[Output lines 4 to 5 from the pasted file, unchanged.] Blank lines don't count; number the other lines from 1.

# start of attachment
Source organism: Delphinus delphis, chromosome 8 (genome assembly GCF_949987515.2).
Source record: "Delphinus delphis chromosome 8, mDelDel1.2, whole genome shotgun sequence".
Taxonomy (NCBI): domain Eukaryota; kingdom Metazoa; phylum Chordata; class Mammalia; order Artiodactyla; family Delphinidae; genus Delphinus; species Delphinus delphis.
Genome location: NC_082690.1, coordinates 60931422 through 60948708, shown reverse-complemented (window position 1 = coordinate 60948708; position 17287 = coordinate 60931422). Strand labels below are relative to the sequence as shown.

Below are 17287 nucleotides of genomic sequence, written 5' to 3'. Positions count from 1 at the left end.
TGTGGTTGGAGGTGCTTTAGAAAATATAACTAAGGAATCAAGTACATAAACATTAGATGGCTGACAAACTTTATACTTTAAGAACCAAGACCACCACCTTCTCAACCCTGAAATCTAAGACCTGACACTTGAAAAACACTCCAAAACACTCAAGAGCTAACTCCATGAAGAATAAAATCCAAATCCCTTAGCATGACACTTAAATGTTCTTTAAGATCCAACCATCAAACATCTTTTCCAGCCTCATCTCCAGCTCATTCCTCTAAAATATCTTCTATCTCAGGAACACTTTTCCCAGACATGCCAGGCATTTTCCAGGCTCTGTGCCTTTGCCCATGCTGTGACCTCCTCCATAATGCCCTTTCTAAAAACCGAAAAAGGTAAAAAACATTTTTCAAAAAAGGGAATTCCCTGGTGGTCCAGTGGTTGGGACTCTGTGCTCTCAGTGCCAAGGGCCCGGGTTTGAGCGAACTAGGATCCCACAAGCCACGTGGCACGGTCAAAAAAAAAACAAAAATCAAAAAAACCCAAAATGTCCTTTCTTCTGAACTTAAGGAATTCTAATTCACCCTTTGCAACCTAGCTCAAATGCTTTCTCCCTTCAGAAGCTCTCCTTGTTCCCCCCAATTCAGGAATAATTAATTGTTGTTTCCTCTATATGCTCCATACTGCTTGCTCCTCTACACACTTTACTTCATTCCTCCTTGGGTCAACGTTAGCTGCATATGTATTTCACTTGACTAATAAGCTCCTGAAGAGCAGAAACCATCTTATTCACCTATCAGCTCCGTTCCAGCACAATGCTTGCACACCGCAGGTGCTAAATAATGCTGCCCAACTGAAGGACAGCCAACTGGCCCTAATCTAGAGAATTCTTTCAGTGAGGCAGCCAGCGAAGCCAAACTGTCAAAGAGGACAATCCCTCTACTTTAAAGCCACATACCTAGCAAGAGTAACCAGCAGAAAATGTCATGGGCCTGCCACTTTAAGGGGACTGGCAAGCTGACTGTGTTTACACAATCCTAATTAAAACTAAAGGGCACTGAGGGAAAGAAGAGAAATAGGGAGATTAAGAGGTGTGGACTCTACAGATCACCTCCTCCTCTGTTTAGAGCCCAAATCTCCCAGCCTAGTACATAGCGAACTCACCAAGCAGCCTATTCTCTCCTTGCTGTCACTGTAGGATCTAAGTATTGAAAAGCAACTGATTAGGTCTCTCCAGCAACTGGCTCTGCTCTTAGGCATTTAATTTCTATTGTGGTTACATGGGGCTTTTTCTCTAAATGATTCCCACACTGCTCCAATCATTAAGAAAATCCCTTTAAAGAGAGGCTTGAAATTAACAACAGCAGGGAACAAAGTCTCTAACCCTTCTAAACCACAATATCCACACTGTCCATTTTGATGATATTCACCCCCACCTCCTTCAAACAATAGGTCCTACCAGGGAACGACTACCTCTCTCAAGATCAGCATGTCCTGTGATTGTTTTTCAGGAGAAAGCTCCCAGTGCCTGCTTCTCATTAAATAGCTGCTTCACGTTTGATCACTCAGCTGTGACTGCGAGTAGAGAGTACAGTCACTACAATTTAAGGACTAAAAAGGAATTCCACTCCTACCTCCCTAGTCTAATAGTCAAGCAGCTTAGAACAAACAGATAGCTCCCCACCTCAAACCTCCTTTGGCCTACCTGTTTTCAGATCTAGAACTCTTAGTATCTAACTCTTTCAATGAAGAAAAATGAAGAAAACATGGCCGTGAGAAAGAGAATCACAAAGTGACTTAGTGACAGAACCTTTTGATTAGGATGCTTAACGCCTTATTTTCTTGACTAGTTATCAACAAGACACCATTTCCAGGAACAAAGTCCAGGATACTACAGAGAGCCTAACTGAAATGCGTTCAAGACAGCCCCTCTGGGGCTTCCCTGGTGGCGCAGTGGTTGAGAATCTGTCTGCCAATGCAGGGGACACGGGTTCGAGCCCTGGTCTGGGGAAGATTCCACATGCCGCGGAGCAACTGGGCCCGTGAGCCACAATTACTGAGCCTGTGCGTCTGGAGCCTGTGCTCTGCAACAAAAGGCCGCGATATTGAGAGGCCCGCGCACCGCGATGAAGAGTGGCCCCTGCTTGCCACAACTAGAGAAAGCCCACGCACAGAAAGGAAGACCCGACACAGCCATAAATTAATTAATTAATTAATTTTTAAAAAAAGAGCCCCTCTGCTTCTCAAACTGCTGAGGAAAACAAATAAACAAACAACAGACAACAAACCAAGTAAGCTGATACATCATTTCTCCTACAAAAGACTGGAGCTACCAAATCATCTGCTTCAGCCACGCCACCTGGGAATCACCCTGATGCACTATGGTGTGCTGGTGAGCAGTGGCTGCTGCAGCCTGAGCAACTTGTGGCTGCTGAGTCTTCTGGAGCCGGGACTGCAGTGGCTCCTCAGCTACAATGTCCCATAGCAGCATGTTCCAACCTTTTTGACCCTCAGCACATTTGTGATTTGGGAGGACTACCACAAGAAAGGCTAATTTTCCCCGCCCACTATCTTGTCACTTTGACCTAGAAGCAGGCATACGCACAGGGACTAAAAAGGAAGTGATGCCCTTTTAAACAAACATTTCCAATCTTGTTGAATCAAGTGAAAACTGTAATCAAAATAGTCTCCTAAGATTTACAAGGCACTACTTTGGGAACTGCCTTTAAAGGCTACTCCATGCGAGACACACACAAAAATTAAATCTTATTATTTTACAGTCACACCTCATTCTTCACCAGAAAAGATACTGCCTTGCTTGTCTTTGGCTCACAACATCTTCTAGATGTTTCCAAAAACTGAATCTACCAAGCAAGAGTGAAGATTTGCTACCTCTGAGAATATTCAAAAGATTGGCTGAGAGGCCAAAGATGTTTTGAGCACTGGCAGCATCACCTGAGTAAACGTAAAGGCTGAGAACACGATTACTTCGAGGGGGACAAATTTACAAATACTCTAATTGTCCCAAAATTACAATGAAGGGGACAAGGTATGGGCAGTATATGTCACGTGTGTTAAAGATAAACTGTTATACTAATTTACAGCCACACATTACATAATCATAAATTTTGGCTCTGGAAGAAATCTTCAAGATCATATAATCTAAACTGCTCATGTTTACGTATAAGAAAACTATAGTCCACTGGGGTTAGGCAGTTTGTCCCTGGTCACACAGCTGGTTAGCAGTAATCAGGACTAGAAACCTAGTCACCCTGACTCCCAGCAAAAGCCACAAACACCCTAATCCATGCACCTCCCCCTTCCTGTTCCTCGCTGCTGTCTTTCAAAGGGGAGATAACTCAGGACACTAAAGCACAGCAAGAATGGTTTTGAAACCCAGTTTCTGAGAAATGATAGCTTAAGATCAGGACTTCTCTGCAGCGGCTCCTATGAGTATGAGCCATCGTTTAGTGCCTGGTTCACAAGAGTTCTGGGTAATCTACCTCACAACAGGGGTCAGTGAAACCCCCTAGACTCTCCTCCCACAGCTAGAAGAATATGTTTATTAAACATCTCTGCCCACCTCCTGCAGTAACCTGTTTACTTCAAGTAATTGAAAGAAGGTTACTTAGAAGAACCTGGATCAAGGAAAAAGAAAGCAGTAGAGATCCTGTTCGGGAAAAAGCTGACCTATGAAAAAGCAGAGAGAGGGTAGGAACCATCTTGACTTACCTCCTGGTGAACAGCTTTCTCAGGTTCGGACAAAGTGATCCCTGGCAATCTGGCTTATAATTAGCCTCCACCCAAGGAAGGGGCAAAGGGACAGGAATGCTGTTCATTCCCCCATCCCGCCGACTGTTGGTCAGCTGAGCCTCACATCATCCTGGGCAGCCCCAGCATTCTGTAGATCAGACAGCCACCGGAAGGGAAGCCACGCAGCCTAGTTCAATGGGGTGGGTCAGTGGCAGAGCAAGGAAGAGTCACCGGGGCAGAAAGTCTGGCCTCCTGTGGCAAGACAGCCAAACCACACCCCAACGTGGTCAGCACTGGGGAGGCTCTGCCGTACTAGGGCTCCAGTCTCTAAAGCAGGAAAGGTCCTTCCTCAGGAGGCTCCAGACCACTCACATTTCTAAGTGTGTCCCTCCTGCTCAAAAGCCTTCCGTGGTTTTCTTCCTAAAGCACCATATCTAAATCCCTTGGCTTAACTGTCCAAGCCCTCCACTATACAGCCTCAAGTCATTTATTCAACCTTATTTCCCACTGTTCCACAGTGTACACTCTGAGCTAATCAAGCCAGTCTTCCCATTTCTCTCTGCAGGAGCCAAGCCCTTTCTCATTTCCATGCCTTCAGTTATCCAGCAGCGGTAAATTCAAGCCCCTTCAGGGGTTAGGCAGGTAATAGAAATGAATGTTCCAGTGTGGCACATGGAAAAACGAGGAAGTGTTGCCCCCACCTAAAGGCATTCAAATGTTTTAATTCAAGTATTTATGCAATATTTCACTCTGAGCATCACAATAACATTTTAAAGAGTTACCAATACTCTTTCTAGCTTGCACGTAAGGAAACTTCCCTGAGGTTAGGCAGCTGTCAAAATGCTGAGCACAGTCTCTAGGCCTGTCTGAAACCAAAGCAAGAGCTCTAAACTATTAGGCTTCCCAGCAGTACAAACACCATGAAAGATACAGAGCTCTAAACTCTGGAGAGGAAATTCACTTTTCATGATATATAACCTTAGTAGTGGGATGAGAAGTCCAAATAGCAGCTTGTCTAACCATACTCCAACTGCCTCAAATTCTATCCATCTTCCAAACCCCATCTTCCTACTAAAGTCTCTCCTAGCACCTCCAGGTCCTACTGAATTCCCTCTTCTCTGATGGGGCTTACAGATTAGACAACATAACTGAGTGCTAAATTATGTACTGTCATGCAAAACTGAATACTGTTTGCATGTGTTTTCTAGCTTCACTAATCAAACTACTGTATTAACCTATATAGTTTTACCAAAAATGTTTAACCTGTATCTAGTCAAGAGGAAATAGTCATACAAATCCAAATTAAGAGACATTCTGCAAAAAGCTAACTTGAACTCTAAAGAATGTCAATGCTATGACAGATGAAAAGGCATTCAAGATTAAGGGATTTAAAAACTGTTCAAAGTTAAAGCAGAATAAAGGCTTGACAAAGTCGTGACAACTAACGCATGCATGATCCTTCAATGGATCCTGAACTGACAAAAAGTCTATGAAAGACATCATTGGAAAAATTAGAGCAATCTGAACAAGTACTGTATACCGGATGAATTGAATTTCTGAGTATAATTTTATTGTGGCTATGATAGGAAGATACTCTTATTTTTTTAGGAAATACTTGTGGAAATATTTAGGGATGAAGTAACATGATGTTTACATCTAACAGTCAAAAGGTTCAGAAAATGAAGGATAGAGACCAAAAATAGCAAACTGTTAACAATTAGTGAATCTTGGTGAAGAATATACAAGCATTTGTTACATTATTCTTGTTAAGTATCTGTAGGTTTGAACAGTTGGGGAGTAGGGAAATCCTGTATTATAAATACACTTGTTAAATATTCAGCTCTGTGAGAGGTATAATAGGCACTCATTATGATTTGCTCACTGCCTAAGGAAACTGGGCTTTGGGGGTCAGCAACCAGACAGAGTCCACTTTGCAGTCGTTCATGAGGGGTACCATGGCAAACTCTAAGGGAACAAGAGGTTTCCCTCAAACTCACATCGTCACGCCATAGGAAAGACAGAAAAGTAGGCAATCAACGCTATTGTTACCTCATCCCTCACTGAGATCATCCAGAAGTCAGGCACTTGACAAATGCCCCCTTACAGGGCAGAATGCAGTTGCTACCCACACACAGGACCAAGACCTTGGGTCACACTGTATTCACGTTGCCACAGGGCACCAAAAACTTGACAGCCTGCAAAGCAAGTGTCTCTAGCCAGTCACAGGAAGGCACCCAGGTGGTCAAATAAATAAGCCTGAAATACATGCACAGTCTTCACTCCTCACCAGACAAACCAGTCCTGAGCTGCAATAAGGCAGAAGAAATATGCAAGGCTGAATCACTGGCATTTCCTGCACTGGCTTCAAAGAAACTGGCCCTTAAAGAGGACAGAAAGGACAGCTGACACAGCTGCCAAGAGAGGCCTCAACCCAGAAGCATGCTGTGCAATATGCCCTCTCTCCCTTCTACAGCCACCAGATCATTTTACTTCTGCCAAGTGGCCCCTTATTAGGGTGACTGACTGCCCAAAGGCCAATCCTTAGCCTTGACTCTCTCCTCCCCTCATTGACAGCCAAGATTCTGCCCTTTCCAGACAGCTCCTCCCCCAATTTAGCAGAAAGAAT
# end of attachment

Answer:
Genome location: NC_082690.1, coordinates 60931422 through 60948708, shown reverse-complemented (window position 1 = coordinate 60948708; position 17287 = coordinate 60931422). Strand labels below are relative to the sequence as shown.

Below are 17287 nucleotides of genomic sequence, written 5' to 3'. Positions count from 1 at the left end.